I dropped off a suit for some alterations. The tailor, a short man who possessed an incredibly soothing tone, greeted me with a slight accent and open arms. After some initial banter he suggested I try on a new fabric that had just come in from overseas.
The suit was sexy, but I sighed, ‘Thanks anyway, maybe next time.’ Not willing to concede, the artful tailor replied, ‘Just let me size you up. If you like I how it looks, you can pick it up next week and just pay me whenever you can, I trust you.’
Hmm I pondered, that is compelling. ‘No, thanks anyway.’
The artful tailor made one more soothing jab at me, it caught me right between the eyes. ‘Trent, I’m not taking no for answer, let me size you up, now you come with me, don’t offend me. You pay me later. I trust you.’
I tried to resist, but his offer and tone was irresistible. I of course capitulated.
Later I asked if he did this for everyone, he scoffed, ‘No, no definitely not, only for special customers like you.’ I took that as a compliment, though suspected this may have been a more common approach he used.
The artful tailor understands and applies what Dr Robert Cialdini refers to as the ‘consistency principle’. By declaring his trust in me the artful tailor bound me to a moral obligation and thus encouraged my behaviour to be consistent with his statement.
The Pygmalion Effect correlates with the consistency principle by suggesting: The greater the expectation placed upon people, often children or students and employees, the better they perform. The converse also applies when your expectations are low.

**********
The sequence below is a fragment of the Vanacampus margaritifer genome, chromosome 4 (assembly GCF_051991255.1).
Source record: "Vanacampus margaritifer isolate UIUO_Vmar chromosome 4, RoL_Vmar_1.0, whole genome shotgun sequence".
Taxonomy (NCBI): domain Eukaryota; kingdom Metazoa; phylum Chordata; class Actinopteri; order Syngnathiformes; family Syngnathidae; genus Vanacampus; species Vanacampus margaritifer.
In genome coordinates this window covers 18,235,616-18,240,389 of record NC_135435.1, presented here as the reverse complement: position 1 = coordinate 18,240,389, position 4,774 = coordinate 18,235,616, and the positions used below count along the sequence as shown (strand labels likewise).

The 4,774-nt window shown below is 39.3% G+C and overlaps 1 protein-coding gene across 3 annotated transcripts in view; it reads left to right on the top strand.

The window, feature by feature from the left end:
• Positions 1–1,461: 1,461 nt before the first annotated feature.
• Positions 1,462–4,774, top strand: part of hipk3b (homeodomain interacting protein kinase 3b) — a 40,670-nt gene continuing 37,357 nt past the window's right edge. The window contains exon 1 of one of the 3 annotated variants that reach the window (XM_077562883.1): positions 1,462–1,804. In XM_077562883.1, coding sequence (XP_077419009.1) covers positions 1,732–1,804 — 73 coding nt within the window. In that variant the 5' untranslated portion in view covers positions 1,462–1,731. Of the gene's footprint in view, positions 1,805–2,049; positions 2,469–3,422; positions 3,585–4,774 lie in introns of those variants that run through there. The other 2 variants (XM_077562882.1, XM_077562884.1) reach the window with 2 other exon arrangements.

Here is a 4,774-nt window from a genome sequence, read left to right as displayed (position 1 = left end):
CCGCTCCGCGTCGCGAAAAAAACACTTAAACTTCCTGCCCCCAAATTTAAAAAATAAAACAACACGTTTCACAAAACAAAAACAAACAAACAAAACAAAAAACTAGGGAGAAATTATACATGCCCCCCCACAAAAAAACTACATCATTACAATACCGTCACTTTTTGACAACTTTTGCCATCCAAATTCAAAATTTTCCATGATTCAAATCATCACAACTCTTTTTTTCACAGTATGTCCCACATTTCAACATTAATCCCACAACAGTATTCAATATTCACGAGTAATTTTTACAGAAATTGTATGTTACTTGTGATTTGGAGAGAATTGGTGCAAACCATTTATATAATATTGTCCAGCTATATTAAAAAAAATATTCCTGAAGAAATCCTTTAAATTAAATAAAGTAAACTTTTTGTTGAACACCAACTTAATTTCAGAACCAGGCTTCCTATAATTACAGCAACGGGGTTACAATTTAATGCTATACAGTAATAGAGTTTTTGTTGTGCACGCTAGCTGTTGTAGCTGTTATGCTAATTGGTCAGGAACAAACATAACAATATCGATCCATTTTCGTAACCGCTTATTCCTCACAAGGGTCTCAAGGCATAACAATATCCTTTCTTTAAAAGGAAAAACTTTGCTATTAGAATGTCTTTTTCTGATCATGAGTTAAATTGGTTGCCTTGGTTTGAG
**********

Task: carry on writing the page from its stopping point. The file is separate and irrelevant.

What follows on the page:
I’m a big fan of setting positive expectations on others, especially customers. I’m almost an advocate of reciprocity. I often get people in my training program to scratch each other’s backs to demonstrate the importance of this concept.
You activate reciprocity by doing something that demonstrates trust and inspires the recipient to action. This will of course mean going there first and putting some skin in the game. Take a risk or two. It will also mean going the extra mile when possible to demonstrate your capability and commitment.
Share a joke. Be positive. Be interested. Go their first and inspire others with your actions. When you combine reciprocity with some quirkiness (see previous blog) you become more influential. And when you add the trait I will share with you in the follow blog, you’ll be unstoppable.